Benchmarking

Benchmarking has had its turn as the darling of the business press and the hot topic solution to all the woes a business faces. Thank goodness the days of it being oversold have passed. Benchmarking provides a set of insights and perspectives to management teams that take the time to provide accurate information of sufficient detail. They also allow you to get through learning curves of the key metrics’ meanings and their calculations, and help you own emotional reactions to challenging and exposing information. Lastly, benchmarking also helps you actively seek disconfirming information, and shows you the implications of things so you can formulate action plans to implement. Benchmarking is a window of insight to those qualified to use it, a mirror of denial to those seeking affirmation, and an opaque barrier to those ill-equipped.

Help Through Your Benchmarking Journey

AgriSolutions, Inc. has been providing benchmarking opportunities, supporting industry standards initiatives, and leveraging technology to collect and manage data for well over 40 years. We understand the challenges that each stage of the process contains. Whether collecting, presenting or applying benchmark information, there are unique costs and benefits that everyone involved in the effort should fully appreciate if the value is to be realized. This article describes the costs and benefits of each of these three areas from the perspective of the Historical Performance Analysis (HPA) data collected from our customers.

Computer technology holds great promise for speed and efficiency in collecting data. This is important for benchmarking’s value proposition. Remember, the value is best understood as real and perceived benefits divided by real and perceived costs. This means that there are two ways to improve the value of the effort: reduce cost and increase benefits. Both of these strategies are (and should be) pursued. The cost of assembling data for a benchmark is directly related to the availability of that input data. For financial benchmarking this means that the business has up-to-date financial records that are accurate, that comply with standard, and are of sufficient detail.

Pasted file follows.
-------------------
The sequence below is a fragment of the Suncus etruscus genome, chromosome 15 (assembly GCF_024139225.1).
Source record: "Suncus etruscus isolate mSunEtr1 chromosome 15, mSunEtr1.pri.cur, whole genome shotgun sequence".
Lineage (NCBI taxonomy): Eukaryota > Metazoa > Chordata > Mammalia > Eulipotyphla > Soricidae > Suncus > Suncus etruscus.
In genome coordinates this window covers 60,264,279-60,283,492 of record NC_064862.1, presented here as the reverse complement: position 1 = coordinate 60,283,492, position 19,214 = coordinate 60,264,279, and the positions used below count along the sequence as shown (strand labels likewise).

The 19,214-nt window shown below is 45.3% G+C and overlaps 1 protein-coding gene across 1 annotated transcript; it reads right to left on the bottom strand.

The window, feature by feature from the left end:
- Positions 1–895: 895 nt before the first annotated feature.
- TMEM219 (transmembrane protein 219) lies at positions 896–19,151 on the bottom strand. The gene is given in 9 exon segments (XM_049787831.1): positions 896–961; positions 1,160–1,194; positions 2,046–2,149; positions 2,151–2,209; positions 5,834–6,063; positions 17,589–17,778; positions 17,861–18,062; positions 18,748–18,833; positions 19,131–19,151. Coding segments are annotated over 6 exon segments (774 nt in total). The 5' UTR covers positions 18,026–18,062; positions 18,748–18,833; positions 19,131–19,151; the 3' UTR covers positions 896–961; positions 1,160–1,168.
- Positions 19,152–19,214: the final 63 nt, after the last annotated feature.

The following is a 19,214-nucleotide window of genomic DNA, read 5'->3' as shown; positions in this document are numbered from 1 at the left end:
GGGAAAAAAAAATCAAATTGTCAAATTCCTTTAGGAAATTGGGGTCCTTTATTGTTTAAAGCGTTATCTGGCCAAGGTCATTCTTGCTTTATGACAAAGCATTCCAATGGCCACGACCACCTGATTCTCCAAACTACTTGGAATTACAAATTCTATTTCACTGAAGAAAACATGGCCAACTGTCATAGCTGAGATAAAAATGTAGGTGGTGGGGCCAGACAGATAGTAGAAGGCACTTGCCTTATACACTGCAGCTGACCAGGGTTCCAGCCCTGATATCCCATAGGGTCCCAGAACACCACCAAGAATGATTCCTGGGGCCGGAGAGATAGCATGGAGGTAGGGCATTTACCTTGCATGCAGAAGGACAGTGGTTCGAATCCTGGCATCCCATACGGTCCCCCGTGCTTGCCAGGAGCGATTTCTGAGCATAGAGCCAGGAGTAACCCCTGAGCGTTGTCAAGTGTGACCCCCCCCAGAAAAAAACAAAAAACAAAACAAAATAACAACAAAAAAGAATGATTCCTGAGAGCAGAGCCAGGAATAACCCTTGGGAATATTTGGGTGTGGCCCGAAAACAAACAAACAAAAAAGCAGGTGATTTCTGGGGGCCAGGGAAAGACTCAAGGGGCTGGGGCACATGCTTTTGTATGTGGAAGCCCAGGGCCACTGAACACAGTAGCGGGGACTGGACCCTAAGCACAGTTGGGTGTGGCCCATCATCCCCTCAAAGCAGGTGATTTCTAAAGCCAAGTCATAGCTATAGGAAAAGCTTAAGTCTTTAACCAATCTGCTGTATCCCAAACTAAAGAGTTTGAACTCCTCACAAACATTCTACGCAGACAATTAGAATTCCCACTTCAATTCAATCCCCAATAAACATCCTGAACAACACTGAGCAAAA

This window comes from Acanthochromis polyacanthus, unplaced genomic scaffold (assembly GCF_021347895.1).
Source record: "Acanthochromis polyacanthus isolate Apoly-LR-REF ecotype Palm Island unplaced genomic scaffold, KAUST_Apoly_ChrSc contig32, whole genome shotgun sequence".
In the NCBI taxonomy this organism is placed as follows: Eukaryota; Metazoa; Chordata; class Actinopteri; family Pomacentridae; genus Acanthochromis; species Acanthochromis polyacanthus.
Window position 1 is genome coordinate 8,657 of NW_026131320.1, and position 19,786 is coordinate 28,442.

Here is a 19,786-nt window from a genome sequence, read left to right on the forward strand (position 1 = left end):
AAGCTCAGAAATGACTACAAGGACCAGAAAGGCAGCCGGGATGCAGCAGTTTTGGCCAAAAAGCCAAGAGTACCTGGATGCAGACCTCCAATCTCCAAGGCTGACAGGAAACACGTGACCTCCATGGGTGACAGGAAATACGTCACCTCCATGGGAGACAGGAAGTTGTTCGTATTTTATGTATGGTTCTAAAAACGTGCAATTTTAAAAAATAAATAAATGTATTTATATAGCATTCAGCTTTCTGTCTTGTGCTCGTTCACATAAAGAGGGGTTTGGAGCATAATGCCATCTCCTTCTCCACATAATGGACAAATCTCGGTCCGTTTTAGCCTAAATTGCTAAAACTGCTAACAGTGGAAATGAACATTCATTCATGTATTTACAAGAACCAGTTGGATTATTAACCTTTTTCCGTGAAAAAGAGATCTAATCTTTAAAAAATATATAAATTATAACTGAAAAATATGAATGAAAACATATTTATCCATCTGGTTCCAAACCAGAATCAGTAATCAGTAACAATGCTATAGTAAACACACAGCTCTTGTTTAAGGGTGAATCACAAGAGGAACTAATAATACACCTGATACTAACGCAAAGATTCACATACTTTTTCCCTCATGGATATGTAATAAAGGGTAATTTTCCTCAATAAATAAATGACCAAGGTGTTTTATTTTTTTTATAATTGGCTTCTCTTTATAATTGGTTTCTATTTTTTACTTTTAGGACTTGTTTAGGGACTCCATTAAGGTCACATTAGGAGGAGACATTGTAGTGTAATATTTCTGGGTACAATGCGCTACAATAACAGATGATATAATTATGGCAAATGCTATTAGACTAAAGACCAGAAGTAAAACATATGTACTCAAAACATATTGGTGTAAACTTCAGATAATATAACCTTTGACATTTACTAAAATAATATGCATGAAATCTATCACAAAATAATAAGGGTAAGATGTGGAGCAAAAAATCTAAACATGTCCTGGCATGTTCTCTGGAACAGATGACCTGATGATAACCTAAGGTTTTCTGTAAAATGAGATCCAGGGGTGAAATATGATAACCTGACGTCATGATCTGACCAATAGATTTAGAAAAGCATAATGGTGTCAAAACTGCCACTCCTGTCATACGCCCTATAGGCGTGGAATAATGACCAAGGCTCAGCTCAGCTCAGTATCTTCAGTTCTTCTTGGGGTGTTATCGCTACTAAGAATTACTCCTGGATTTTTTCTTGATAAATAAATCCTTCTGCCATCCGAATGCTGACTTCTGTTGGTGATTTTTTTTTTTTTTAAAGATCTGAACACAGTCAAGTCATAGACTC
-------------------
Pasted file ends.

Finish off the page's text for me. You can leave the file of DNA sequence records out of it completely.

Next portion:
For many producers, getting to the point where such records exist is part of the process. AgriSolutions helps by offering a staged-in approach, by coordinating meetings that serve as training and networking sessions, and by providing support personnel to assist in the process. A producer can start in a meaningful and valuable benchmarking relationship at the first stage if they can provide just 10 key numbers per year. These numbers are entered on a secure web page and are stored in a secure database so that the full capability of modern reporting solutions are available.

AgriSolutions has worked hard to improve the benchmark reporting process and its corresponding analysis as well. Using SMED (single minute exchange of dies) principles, borrowed from manufacturing, AgriSolutions has reduced the time between entering data and receiving a deck of benchmark reports to less than one minute. Being so dynamic also means that corrections are instantly processed – updating all reports. Ideally, everyone has plenty of time and perfect accuracy, but pragmatism is the better approach.

Thus, a participant can move quickly to get started with benchmark analysis, learning the concepts and seeing results. For the HPA Financial Benchmark that we have been discussing, this means that the management team can consider what-if scenarios and probe the magnitude of observed shortfalls (for example, to raise Current Ratio to the target value are we looking at a $100,000 problem or a $750,000 problem?). From that, AgriSolutions can help you forecast and benchmark future sentiments. Benchmarking adds a new dimension when it is focused on the future instead of the past. Financial benchmarking at the overall level is important as it lets the management team know exactly where they stand competitively.

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Written By

Sam Bachman

Sam Bachman

Business Analyst sbachman@agrisolutions.com